On geological time-scales, the production and degree of recycling of biogenic carbon in the marine realm and ultimately its removal to sediments, exerts a dominant control on atmospheric CO2 and hence variability in climate. This is a highly complex system involving a myriad of inter-connected biological, chemical, and physical processes. For this reason alone, linking observations, often highly abstracted in the form of proxies, to the primary processes involved and ultimately to explanatory hypotheses for specific geological events and transitions, is challenging. The past few decades have seen a progressive improvement in theoretical and process-based understanding of the various components that make up the marine carbon cycle and, hand-in-hand with this, the development of numerical model representations of the complete system. Models have also been designed and/or adapted with paleoclimate questions in mind and applied to quantitatively explore the role of the marine carbon cycle in both perturbations and long-term geologic evolutionary trends in global climate, and possible feedbacks between them. However, we must ask whether paleoclimate models incorporate sufficiently appropriate representations of the dynamics and sensitivities of the marine carbon cycle, and indeed, whether in the geological context, we really know what these dynamics are.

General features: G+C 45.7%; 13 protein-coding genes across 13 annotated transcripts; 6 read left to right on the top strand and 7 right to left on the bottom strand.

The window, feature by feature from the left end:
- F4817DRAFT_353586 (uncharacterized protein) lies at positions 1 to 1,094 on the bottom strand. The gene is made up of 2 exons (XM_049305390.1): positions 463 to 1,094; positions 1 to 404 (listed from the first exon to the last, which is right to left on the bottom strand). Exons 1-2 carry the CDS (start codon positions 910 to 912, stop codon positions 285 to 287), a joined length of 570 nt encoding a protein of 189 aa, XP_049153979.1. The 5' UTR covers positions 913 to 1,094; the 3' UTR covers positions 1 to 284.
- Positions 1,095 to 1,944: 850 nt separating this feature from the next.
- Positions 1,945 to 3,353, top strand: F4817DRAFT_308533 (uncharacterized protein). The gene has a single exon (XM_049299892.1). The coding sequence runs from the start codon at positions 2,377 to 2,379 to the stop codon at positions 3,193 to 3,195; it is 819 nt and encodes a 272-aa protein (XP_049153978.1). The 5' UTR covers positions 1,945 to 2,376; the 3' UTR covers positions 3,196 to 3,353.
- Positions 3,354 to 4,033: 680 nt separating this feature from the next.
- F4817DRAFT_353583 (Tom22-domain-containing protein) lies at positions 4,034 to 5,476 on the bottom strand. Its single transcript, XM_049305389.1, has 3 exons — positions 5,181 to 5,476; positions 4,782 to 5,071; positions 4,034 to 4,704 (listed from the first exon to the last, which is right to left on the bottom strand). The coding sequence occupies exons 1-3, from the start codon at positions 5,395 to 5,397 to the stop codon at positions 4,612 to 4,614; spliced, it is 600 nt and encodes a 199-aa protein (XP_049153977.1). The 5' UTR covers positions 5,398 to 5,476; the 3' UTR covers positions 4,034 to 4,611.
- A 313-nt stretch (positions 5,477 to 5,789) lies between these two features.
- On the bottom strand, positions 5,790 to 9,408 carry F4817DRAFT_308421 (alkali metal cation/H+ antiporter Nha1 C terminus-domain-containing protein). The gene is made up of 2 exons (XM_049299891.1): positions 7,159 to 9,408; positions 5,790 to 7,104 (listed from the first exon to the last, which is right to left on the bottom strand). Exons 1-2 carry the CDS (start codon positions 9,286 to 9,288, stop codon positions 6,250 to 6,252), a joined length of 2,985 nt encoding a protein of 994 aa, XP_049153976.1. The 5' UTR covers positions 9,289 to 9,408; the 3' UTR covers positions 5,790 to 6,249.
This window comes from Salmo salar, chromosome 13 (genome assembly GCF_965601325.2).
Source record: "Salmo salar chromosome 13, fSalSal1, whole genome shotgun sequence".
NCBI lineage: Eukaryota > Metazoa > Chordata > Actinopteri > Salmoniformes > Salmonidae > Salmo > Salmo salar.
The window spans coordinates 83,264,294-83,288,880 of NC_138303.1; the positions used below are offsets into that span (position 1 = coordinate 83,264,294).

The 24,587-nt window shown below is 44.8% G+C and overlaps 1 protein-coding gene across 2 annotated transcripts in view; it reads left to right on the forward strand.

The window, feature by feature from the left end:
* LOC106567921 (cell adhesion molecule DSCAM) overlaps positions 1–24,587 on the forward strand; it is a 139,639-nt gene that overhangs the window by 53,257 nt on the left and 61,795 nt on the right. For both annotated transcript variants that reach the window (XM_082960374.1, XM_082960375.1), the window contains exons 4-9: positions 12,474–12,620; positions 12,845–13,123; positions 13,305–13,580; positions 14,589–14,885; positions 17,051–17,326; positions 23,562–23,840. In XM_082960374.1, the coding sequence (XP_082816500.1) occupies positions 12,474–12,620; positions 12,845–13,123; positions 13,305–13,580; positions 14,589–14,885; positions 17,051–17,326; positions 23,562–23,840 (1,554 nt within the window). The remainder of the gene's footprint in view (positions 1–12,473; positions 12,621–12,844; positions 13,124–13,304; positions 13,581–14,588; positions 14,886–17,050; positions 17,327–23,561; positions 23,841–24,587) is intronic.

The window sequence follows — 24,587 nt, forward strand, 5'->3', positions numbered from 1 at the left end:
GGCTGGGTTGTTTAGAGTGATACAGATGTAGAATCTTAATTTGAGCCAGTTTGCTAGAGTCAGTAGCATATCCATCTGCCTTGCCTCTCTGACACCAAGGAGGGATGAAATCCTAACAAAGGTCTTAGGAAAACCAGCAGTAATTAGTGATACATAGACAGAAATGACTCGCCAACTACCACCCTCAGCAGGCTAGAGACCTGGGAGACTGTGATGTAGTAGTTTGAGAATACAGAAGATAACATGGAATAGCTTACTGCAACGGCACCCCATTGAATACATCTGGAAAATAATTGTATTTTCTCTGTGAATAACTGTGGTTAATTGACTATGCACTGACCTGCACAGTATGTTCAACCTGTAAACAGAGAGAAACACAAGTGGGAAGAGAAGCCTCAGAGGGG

Here we provide a comprehensive overview of how marine carbon cycling and the biological carbon pump is treated in available paleoclimate models, with the aim of critically evaluating their ability to help interpret past marine carbon cycle and climate dynamics. To this end, we first provide an overview of commonly used paleoclimate models and some of their associated paleo-applications, drawing from a wide range of global carbon cycle box models and Earth system Models of Intermediate Complexity (EMICs). Secondly, we review and evaluate the three dominant processes involved in the cycling of organic and inorganic carbon in the marine system and how they are represented in models, namely: biological productivity at the ocean surface, remineralisation/dissolution of particulate carbon within the water column, and the benthic-pelagic coupling at the seafloor. We generate and employ illustrative examples using the model GENIE to show how different parameterisations of water-column and sediment processes can lead to significantly different model projections. Our compilation reveals the prevalence of static parameterisations of marine carbon cycling among existing paleoclimate models, which are commonly empirically derived from present-day observations. Although such approaches tend to represent carbon transfer in the modern ocean well, they are potentially compromised in their ability to reflect the true degree of freedom and strength of feedbacks with respect to past climate events, particularly those characterised by environmental boundary conditions that differ fundamentally from today. Finally, we discuss the importance of using models of different complexities and how questions of model uncertainty may start to be addressed.